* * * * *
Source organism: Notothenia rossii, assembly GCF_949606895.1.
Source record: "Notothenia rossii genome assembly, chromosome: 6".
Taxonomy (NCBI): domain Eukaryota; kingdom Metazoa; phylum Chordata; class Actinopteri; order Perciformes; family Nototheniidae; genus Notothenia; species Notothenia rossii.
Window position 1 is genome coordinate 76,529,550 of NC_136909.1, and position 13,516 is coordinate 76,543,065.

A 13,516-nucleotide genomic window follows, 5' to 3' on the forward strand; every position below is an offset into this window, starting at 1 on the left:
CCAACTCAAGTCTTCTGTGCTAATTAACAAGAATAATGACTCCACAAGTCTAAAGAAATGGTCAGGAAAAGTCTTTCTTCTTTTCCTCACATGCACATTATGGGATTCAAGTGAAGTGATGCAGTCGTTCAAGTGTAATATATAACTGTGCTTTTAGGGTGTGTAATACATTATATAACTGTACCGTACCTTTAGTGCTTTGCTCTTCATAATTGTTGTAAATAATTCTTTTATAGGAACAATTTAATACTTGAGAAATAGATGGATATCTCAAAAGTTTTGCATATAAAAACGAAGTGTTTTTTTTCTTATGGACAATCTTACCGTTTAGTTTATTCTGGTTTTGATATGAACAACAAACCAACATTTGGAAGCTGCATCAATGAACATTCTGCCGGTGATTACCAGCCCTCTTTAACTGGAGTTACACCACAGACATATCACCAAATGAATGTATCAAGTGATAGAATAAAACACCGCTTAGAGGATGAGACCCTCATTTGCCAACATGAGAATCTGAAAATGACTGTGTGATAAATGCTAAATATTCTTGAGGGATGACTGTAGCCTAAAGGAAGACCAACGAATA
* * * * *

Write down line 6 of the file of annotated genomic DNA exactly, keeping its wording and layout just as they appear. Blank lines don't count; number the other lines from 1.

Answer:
CCAACTCAAGTCTTCTGTGCTAATTAACAAGAATAATGACTCCACAAGTCTAAAGAAATGGTCAGGAAAAGTCTTTCTTCTTTTCCTCACATGCACATTATGGGATTCAAGTGAAGTGATGCAGTCGTTCAAGTGTAATATATAACTGTGCTTTTAGGGTGTGTAATACATTATATAACTGTACCGTACCTTTAGTGCTTTGCTCTTCATAATTGTTGTAAATAATTCTTTTATAGGAACAATTTAATACTTGAGAAATAGATGGATATCTCAAAAGTTTTGCATATAAAAACGAAGTGTTTTTTTTCTTATGGACAATCTTACCGTTTAGTTTATTCTGGTTTTGATATGAACAACAAACCAACATTTGGAAGCTGCATCAATGAACATTCTGCCGGTGATTACCAGCCCTCTTTAACTGGAGTTACACCACAGACATATCACCAAATGAATGTATCAAGTGATAGAATAAAACACCGCTTAGAGGATGAGACCCTCATTTGCCAACATGAGAATCTGAAAATGACTGTGTGATAAATGCTAAATATTCTTGAGGGATGACTGTAGCCTAAAGGAAGACCAACGAATA